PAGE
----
Air pollution morbidity along the U.S.-Mexico border.
The rapid increase in population near highways and roads along the
United States-Mexico border has raised concerns about the health impact
or urban air pollution on children with asthma. Sarnat et al. (p. 437)
studied 58 asthmatic children from two schools in Ciudad Juarez, Mexico,
and two schools in El Paso, Texas. Health outcomes (exhaled nitric oxide (eNO), a marker of airway inflammation, and respiratory symptom surveys]
and pollutant measurements (indoor and outdoor 48-hr size-fractionated
particulate matter, 48-hr black carbon, and 96-hr nitrogen dioxide) were
collected at each school for 16 weeks. Small associations were observed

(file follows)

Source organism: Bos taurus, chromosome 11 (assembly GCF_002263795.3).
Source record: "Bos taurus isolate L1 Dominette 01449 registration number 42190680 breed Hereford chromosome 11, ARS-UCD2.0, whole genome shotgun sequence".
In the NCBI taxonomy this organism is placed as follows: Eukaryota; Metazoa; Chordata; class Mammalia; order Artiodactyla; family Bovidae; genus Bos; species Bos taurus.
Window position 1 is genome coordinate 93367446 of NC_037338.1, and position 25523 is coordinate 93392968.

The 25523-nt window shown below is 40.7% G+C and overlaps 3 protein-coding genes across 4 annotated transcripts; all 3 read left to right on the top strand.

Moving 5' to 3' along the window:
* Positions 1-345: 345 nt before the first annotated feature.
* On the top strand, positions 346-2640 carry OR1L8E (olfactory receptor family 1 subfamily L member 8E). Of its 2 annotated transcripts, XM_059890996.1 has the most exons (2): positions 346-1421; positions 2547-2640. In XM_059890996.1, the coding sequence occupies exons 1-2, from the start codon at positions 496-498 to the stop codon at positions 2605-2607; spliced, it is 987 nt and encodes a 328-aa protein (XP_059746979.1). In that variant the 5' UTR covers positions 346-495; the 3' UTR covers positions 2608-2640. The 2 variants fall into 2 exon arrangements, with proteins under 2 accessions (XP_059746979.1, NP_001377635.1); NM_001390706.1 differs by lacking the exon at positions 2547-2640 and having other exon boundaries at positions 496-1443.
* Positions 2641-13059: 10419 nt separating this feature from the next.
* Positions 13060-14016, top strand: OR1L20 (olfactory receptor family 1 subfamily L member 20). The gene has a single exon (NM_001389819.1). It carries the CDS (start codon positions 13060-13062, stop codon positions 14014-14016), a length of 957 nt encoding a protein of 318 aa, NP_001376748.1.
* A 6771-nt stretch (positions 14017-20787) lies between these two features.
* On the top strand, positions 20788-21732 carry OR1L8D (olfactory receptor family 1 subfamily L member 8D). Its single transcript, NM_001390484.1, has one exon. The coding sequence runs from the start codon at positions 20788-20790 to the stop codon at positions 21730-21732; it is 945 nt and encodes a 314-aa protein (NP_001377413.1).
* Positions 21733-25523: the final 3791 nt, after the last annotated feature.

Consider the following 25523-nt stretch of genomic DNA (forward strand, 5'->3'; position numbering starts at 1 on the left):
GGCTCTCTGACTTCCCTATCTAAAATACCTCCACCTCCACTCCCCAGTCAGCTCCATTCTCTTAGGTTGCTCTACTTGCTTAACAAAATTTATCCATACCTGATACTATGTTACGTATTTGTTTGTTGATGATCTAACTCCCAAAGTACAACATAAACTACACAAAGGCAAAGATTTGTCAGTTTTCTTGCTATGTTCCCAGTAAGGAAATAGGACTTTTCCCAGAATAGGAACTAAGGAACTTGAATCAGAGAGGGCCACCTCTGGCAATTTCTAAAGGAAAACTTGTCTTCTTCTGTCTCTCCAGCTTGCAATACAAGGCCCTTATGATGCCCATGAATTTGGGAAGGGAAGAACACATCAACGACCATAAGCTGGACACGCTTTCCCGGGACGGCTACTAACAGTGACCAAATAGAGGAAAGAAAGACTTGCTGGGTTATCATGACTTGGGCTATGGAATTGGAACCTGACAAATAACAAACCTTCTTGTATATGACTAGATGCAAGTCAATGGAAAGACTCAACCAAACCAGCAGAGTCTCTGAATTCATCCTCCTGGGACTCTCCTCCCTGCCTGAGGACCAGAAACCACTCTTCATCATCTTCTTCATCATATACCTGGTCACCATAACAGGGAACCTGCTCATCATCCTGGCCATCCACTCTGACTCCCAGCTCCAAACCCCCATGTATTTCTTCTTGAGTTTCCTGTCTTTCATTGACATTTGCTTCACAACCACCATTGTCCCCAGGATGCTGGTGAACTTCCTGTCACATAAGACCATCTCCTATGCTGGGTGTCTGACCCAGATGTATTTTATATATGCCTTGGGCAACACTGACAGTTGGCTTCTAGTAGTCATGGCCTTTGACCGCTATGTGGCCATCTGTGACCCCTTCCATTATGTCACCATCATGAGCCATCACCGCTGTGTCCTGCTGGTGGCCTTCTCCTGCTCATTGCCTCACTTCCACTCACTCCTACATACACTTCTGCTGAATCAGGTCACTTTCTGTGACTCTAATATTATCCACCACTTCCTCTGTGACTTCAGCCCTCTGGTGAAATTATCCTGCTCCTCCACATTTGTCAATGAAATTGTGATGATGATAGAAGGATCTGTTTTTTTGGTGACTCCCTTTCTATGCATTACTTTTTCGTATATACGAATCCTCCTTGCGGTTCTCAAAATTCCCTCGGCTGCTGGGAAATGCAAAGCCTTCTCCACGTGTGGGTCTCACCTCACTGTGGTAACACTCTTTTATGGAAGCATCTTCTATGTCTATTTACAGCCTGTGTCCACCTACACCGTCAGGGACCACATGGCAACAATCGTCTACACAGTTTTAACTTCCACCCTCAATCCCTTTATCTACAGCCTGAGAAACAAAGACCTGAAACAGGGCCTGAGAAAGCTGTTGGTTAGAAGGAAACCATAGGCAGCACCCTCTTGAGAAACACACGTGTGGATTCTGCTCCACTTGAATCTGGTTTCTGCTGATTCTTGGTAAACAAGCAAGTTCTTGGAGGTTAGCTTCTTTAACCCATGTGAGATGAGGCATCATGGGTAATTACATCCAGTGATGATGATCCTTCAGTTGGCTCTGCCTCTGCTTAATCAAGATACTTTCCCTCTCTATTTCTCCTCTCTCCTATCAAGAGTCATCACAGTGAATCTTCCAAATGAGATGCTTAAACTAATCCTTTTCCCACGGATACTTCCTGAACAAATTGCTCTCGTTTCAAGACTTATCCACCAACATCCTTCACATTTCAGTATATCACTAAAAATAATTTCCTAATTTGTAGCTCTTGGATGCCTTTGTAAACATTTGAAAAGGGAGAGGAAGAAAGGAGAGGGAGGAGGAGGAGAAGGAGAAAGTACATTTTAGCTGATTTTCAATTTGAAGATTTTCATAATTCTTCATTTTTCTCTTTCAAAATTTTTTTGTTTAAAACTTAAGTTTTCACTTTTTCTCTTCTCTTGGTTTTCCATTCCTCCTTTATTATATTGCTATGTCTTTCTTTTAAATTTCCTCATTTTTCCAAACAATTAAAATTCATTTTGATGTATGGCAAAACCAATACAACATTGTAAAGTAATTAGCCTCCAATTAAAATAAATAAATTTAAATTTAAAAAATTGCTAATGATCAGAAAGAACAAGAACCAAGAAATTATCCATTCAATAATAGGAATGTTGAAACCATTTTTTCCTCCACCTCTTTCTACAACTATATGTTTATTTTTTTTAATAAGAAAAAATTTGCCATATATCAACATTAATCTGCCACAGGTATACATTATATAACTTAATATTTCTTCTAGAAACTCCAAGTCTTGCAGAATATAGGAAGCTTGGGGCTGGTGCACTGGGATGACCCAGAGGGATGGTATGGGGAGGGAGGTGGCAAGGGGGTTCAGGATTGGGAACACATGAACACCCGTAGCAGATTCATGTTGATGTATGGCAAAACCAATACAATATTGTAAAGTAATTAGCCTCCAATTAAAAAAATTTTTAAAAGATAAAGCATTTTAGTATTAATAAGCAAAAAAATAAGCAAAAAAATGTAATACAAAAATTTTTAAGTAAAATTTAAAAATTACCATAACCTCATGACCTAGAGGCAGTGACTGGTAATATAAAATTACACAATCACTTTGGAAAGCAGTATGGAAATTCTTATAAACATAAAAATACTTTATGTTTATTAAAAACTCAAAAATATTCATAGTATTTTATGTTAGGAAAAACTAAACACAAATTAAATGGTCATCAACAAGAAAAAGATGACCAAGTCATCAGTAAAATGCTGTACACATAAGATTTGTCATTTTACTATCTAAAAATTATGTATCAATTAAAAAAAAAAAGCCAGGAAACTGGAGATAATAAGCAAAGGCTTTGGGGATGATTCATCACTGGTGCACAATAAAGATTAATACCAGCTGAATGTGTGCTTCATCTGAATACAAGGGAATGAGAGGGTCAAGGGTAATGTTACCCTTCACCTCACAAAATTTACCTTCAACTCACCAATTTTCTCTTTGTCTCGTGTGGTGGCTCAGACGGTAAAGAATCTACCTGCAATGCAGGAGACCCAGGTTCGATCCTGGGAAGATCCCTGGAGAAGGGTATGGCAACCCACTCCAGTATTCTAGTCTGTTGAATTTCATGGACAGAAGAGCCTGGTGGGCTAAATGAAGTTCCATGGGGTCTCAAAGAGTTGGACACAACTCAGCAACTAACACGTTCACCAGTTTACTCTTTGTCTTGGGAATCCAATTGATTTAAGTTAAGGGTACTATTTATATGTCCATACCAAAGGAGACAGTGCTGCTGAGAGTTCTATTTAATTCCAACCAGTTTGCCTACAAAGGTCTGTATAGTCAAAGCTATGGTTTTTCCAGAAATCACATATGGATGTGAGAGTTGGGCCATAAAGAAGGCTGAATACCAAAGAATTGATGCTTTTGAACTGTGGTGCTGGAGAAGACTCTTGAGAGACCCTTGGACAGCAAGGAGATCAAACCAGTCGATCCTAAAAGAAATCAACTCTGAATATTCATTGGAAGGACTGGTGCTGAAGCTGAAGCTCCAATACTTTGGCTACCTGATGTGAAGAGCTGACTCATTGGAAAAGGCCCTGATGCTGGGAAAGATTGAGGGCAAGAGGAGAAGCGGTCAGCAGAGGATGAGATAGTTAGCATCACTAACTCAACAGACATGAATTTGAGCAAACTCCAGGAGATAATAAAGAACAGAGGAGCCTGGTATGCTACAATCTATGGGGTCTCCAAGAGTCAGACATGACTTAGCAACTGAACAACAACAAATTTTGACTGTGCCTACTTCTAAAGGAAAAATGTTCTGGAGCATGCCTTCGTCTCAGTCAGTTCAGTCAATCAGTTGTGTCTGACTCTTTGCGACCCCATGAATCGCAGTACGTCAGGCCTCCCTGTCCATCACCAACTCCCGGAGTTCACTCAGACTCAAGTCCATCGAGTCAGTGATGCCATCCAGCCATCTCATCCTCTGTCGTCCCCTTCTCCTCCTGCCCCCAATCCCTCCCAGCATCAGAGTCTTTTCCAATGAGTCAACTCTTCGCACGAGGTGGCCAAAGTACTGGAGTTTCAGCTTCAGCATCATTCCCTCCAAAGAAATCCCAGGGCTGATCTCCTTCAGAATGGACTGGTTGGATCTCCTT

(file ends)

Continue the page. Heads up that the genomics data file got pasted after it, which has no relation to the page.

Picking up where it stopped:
between eNO and pollutants, with estimated increases in eNO of 1--3% per
interquartile range increase in pollutant concentrations. Effect
estimates from models using school-based concentrations were generally
stronger than were corresponding estimates based on concentrations from
ambient air monitors. Traffic-related and non--traffic-related particles
were typically more robust predictors of eNO than was nitrogen dioxide.
Associations differed significantly across the four school-based
cohorts, consistent with heterogeneity in pollutant concentrations and
cohort characteristics. The authors conclude that air pollution exposure
has adverse effects on the subclinical respiratory health of children
with asthma and suggest that using air pollution monitors near schools
might be beneficial in tracking exposure and potential health risks in
this susceptible population.